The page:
New Sars Centre paper highlighted by the Journal of Biological Chemistry
The paper from the Lynagh Group was highlighted as one of the journal’s Editors' Picks, which represent the top-rated papers published in JBC across the field of biological chemistry, and was selected for its ‘exceptional contribution to the field.’
Worms find long peptides exciting, snails don’t.
The new study from the Sars Centre reveals the evolution and function of neuropeptide receptors that mediate excitatory signaling in marine invertebrates. What previously appeared to be different receptors in worms and mollusks are now unified into a common family, in which the worm cousins duplicated, giving rise to diverse receptors activated by longer neuropeptides.
Neuropeptides are small proteins that nerve cells secrete to modulate behaviour. Ph.D. student Mowgli Dandamudi, who led the study, has been using phylogenetics, molecular biology, and electrophysiology to study neuropeptide receptors from the invertebrate nervous systems to develop potential neuropharmacological knowledge. This study describes surprising diversity of neuropeptide receptors from various mollusks and annelid worms and establishes the molecular basis for this function, offering both pharmacological insights and identifying the gene duplications that led to novel neuronal functions.
It has long been known that the neuropeptide FMRFamide activates receptor-channels and causes cardio- and neuro-excitation in snails. Mowgli now finds that similar excitatory receptors for FMRFamide occur in various marine invertebrates, but in worms these receptors have also evolved sensitivity to numerous other neuropeptides. Moreover, by comparing diverse receptors in a combined phylogenetic and experimental investigation, he uncovers a pocket in the receptor that determines neuropeptide sensitivity and allows us to now predict function from reading the genetic code of these genes.
First Author Mowgli Dandamudi offers us insight into the paper:
-What was your reaction when you heard that the editor of JBC had selected your paper for “editors' pick?”
Even though I didn’t know the true value of being an Editors' Pick initially, I just felt elated that someone other than us felt that my work was worth a special look. I was always proud of my work but seeing someone else, an editor of a reputed journal no less, pick my paper as something to look out for was very rewarding.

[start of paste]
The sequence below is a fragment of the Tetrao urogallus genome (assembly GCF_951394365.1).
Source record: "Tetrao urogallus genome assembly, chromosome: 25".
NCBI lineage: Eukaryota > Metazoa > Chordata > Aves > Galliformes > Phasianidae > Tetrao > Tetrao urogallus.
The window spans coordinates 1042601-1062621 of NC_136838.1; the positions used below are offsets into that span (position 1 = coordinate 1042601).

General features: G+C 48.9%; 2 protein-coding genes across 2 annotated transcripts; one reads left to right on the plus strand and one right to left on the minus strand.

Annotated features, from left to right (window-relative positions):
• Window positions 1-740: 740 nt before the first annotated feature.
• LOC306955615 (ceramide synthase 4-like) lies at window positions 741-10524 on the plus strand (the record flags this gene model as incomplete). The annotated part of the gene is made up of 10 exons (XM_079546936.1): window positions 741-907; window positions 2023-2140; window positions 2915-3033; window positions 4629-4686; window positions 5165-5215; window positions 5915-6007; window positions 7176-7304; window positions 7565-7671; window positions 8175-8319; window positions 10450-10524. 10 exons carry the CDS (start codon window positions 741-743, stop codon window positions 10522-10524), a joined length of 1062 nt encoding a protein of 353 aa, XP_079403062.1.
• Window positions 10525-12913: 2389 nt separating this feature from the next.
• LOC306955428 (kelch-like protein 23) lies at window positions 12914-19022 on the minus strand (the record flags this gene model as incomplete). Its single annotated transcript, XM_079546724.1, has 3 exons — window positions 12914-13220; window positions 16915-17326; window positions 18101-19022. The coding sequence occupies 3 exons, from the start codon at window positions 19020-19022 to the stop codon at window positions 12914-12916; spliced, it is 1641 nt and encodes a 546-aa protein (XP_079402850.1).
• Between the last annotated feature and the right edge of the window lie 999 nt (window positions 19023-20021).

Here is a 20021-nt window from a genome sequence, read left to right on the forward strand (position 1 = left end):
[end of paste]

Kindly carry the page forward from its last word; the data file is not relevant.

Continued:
-Why would you say this new paper is important in your current research field and what should be done after it?
This paper discusses new insights into the biophysics of a channel (FaNaC) on which there haven’t been many major investigations in recent years. Also, in our study of this channel, we discovered that the FaNaC family is much broader than it was previously thought to be. Hopefully, this paper will jolt the interest in this very interesting family of ion channels again and many other novel insights will follow. I want to see how diverse the Deg/ENaC superfamily of ion channels is and how FaNaCs fit in there with the other members.
-What was the most exciting part of your findings?
I was very excited when we found that there are certain amino acid residues in Aplysia kurodai FaNaC that determine FMRFa sensitivity and most of them seem to line a pocket in the extracellular domain suggesting a putative ligand-binding domain. In fact, some of these determinants were even conserved in channels found in annelid worms which are activated by different, longer peptides (Wamides). I was ecstatic when I put these findings together.
-What are your main interests in science, and how do you see your current work correlating with these interests?
My main interests lie in the study of neuroscience, particularly, studying animal behavior intrigues me. In my master's I learned how pharmacological tools, like ion channels, are used to investigate animal behaviors and to study neurological diseases in animal models. When I got the opportunity to work on studying ion channels and developing such tools, I leapt at the opportunity, and, well, here I am.
-Can you tell us about your educational and scientific background and what are your personal wishes for the future?
I come from a city in India called Hyderabad. I did my bachelor's in Bio-technology there and I decided to do my higher studies in Europe. I moved to Ulm, Germany to do my master’s in Ulm University in Molecular and Translational Neuroscience. There I did my master thesis studying the effects of chronic psychosocial stress in mice and how this is affected by the gut microbiota. This was quite a bit different from what work was being done at Sars generally but when I saw what Tim, my boss, was working on and how that was pretty relevant to my interests and also, more importantly, quite interesting, I came here. I am glad I got the opportunity to learn and contribute to what we do in our lab. The only wish I have for the future is that whatever work I do is as interesting as what I’m doing now.